Time for Another Corporate Miracle
Forty years ago, credit unions created something that actually turned out to be a miracle: the corporate credit union system.
Of course, they didn’t know it would be a miracle in the beginning. They created something out of nothing ever seen before in the financial history of our country–a wholesale financial entity created for service, not for profit. The leagues and CUNA were the prime movers of this initial effort. Without them, it might never have happened.
In the early ’70s, virtually every CU in the nation had a bank account. The banks gave reasonable service and earned significant profits from this arrangement. When credit unions needed to borrow, they borrowed from a bank or savings and loan. When they had money to invest, they most often invested it with a bank or S&L.
But for credit unions, there was a flaw in this system. Banks dealt with other banks as other financial institutions, giving them special rates for doing business with them. Yet they treated credit unions like any merchant on the corner.
They did offer free checking as long as the CUs kept their nonearning balances with the banks. Of course, the banks earned far more on those balances than it cost them to offer free checking.
After CUNA and the leagues created corporate credit unions, corporate staff members saw how the banks were handling credit union customers, and they began to educate credit unions. They suggested credit unions ask for a monthly bank analysis of their account. Many banks resisted; they didn’t want credit unions to know about their big profits from their business. But it didn’t take long for credit unions to realize they were enriching bank and S&L stockholders.
Perhaps more than any other factor, realizing the scope of bank earnings propelled the growth of the soon-to-be massive miracle we call the corporate credit union system. As credit unions began to shift their daily balances to their local corporate and receive hard-dollar earnings, corporates began to grow and add services. This allowed credit unions to earn higher rates and borrow at lower rates.
As the years passed, most corporates were offering virtually every service offered by a bank or other financial organization. They worked hard to hire the expertise needed to assist member credit unions as the complexity of credit unions’ needs evolved.
After all, that’s why corporates were created: to serve their member credit unions. Nowhere else in the world were there organizations whose people started the day asking, “How can we make things better for credit unions today?”
Daily, more than $4 billion moved through the corporates in a safe, secure and mutually profitable system. In turn, credit unions could offer higher investment returns and lower borrowing rates to their members, rather than feeding bank stockholders.
It truly was a miracle.
But the very efficiency of the system created one problem that would come to haunt us. It functioned so well that credit unions became complacent. They didn’t have to think about it, and in fact, many board members never understood why this system had come about or what drove its success. How many people really reflect on something that works fine, like the air we breathe or the light that comes on with a flick of a switch? This complacency caused a problem.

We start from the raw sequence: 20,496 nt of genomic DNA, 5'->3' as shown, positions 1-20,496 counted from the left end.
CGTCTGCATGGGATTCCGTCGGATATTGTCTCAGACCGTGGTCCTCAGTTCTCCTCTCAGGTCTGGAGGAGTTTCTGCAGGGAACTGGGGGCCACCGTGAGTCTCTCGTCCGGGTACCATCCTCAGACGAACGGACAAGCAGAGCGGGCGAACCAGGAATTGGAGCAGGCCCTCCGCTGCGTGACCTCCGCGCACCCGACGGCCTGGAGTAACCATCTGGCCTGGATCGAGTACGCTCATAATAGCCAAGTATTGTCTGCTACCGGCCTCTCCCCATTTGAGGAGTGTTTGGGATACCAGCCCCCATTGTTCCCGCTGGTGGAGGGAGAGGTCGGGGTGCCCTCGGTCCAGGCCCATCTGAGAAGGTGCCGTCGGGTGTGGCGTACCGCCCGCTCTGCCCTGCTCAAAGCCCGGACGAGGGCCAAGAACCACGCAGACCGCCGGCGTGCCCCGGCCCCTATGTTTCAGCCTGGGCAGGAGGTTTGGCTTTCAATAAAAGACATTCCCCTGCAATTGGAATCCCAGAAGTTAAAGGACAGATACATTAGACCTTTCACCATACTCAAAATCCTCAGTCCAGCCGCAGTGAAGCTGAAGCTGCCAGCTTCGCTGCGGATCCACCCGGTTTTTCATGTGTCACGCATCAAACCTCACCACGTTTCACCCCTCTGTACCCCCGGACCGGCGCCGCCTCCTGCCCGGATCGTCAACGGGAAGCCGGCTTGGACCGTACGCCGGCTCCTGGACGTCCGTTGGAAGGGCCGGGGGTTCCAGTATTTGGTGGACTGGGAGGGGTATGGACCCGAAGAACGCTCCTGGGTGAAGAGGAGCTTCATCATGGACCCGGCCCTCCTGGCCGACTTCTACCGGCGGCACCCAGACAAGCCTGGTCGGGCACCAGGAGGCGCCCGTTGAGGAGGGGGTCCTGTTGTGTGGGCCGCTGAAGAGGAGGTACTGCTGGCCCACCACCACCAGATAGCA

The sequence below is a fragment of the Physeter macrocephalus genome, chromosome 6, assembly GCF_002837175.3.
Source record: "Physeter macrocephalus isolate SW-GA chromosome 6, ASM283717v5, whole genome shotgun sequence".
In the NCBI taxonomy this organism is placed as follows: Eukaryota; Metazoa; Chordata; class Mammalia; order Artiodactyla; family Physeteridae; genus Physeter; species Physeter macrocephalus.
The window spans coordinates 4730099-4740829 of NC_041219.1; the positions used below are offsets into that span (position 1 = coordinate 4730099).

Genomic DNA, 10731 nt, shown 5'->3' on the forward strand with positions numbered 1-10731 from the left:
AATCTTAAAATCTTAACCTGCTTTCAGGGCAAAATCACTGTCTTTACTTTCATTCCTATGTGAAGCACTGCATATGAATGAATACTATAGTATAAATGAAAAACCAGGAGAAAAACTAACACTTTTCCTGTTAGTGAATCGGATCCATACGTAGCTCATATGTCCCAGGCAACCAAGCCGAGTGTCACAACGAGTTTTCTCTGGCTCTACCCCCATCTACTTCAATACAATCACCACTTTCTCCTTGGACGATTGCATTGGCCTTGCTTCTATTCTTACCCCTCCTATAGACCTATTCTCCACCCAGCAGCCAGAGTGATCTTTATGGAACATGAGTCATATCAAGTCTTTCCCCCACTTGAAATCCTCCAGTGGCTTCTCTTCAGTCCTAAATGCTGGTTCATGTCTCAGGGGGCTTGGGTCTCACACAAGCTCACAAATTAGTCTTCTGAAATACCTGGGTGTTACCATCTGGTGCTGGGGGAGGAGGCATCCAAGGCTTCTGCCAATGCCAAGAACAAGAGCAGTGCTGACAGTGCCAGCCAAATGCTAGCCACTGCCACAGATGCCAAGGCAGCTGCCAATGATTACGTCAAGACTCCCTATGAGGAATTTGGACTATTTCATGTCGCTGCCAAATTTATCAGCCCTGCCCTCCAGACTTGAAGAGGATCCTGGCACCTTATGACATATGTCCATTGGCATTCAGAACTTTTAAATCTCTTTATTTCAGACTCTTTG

When the national economy began its meltdown a few years ago, who could have predicted it? President Bush in his book, Decision Points, wrote he was caught by complete surprise. The Federal Reserve, Treasury, AIG, Lehman Brothers, Wall Street, private investors, the rating agencies, the NCUA and nearly everyone else had no idea what was coming or how severe this economic downturn would be.
Can anyone reasonably conclude that the staff at U. S. Central or the corporates should have been more prescient than our nation’s leaders or the most respected financial professionals in the country? All recriminations aside, what happened, happened. The issue now is, “Where do we go from here?”
Some credit union boards, not understanding the miracle credit unions created in establishing corporates, have stated that after losing so much capital, they absolutely will never support any new corporate. Their mindset is like one involved in a devastating car wreck who declares, “I'll never get in another car!”
The NCUA acknowledges being caught unprepared, just like everyone else. The NCUA also realizes it did not (and does not) have the budget to hire the expertise to oversee the huge, highly technical, complex credit unions called corporates. No one’s fault.
But after meticulous and extensive study to create new guidelines, new methods and new oversight procedures, the NCUA has finally approved some conserved corporates to start again if credit unions support them, as Chairman Matz has said. It is vital that we do so. We need to recreate this system to provide the crucial credit union-focused services that are needed, and do it in a way that absorbs the lessons of the past few years.
Despite the difficulties we have weathered, the eternal questions of yesteryear are just as valid today: “Why should credit unions pass on any profits to bank shareholders instead of their own members?” “Why would we want to give our business to any entity that, frankly, hopes we fail?”
Of course, without the support (and volumes) of larger credit unions, it will be cost-prohibitive for most small credit unions to continue. But my bet is that most of the large credit unions know we are in this together. And I am optimistic that those that are forward-thinking will support a credit-union-based solution.
It is time to recreate our miracle.
Richard M. Johnson is former president/CEO of WesCorp.